Dance is another expression where God gets the glory. I’m not trained, and I have no natural rhythm and yet God uses me through dance. I’m certain it’s one of those cases where God takes the foolish to confound the wise. I contemplate all that I’ve been invited to partner with God in my life and I’m astounded by His grace toward me. My favourite question to ask God is, “Who am I, that you are mindful of me?”

I relate to King Saul, when he was anointed to be king – he was hiding among the baggage and said, “Am I not a Benjamite, of the smallest of the tribes of Israel, and my family the least of all the families of the tribe of Benjamin? Why then do you speak to me in this way?” (1 Samuel 9:21) I don’t understand it, but yeah, it makes me proud. It makes me proud of who God made me to be. I may not trust my own abilities, but I trust God to come through for me.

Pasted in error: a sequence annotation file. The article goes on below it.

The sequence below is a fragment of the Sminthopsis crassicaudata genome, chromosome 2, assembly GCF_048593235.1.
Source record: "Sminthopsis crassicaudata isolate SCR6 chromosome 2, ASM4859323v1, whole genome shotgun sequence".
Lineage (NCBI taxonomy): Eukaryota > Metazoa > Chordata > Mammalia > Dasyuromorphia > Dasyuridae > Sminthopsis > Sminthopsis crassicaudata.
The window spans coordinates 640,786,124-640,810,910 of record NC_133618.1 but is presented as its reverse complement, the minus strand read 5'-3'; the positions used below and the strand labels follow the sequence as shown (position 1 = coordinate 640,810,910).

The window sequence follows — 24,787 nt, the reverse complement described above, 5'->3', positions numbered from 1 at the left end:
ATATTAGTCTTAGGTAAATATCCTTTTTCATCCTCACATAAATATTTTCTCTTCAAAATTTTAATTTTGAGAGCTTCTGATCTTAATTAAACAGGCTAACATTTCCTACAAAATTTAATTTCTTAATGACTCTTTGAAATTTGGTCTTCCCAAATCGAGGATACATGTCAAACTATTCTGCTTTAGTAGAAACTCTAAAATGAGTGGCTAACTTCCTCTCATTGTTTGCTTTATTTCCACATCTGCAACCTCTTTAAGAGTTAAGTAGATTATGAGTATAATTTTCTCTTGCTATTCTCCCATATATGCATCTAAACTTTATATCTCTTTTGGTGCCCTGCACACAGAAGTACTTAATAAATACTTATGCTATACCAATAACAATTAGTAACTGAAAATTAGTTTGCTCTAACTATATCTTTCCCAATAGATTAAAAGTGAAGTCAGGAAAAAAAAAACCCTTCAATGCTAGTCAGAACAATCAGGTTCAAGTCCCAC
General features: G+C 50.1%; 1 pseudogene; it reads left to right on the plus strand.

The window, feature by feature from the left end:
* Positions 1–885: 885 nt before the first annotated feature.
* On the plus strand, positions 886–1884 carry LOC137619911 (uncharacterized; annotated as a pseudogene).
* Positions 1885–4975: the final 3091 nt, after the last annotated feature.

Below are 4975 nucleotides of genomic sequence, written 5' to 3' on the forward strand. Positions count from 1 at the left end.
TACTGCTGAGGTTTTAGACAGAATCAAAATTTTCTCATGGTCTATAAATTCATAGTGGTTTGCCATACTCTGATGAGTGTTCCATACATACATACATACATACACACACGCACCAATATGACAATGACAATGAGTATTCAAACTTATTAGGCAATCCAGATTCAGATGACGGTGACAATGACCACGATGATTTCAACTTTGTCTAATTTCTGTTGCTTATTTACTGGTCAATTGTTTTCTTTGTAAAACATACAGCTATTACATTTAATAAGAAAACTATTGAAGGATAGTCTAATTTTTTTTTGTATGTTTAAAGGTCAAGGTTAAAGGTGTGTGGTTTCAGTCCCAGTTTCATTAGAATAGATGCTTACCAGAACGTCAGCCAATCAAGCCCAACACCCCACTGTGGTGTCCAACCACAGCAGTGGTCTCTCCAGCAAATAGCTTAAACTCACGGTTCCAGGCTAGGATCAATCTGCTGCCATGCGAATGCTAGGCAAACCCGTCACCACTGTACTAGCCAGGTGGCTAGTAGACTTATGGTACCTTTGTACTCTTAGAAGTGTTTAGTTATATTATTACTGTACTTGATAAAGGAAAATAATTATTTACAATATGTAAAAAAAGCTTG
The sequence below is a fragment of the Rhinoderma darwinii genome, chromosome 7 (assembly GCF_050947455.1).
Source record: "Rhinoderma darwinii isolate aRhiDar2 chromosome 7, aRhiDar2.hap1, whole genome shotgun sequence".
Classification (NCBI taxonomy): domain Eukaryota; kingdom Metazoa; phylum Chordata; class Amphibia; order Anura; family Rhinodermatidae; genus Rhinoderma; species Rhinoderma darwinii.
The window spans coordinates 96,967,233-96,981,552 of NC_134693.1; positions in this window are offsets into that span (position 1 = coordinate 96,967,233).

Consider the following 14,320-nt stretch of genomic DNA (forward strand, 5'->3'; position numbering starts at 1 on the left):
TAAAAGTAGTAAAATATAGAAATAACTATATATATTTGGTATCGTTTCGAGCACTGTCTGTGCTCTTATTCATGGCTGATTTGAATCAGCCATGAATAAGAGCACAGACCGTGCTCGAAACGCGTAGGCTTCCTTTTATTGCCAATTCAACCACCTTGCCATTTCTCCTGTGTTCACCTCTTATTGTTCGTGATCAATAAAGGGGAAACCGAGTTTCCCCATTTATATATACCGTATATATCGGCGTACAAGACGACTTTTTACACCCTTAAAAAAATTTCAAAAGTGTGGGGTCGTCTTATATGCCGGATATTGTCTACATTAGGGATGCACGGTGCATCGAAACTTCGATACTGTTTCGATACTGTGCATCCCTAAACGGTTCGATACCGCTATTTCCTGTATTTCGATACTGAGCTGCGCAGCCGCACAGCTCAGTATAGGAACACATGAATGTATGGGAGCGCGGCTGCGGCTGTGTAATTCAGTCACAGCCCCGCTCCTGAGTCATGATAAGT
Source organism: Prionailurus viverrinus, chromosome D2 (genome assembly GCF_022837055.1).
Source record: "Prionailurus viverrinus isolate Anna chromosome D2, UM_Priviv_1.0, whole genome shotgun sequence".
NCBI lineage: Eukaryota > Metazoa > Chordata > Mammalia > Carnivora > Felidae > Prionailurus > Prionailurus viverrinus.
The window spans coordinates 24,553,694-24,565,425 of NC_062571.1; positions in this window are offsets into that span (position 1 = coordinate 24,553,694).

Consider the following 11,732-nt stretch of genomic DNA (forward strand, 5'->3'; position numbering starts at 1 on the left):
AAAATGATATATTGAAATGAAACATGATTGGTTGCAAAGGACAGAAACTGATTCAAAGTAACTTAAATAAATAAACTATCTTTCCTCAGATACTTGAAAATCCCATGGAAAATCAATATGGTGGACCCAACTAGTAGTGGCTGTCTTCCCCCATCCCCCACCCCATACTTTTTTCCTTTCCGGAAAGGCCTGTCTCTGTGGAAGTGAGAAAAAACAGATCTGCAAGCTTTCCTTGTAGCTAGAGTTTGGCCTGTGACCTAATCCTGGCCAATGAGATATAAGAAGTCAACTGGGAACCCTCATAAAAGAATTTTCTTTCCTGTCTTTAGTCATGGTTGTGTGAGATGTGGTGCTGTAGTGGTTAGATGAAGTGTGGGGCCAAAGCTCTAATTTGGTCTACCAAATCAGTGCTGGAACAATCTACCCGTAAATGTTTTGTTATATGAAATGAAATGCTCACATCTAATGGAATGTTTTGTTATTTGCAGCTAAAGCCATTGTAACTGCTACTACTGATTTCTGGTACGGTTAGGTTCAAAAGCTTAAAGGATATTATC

Even though I’ve been a witness to my own life, when I was reminiscing with my girlfriends I was as incredulous about what I’ve accomplished (because of Christ), as I was by other classmates who were vastly different than who they were in high school. By anyone’s best guess, I should have landed somewhere very different than where I am today. 

I’m not even sure if I have a point to my musings, except maybe this, God makes a way (or give a talent) where there wasn’t a way (or any talent), and He makes it glorious.

Sunday, May 7, 2017

Psalms for Sunday, XCI

original painting by Danielle Schneider

Fear and trepidation clothe me.
“Send me,” I volunteered, but now I know the assignment is too great; too magnificent for a worm like me.

You know the future but I am unsure.
I believe, help my unbelief.

“Strenuous,” they say, and I am paralyzed with fear.

“Listen to my voice,” you say, and I step out, one foot and then the other.

“Turn back,” they say.

“Come,” you call me deeper still.

Monday, May 1, 2017

Eenie Meenie Miney Moe

Eenie meenie miney moe... What feelings do those words invoke? Are you poised for action, ready to make a quick dash if the pointing finger lands on you? Does your mouth water, anticipating the sweet savour of a delectable dessert choice? Or do you experience dread, reliving high school gym class and never being picked, or picked last for a team?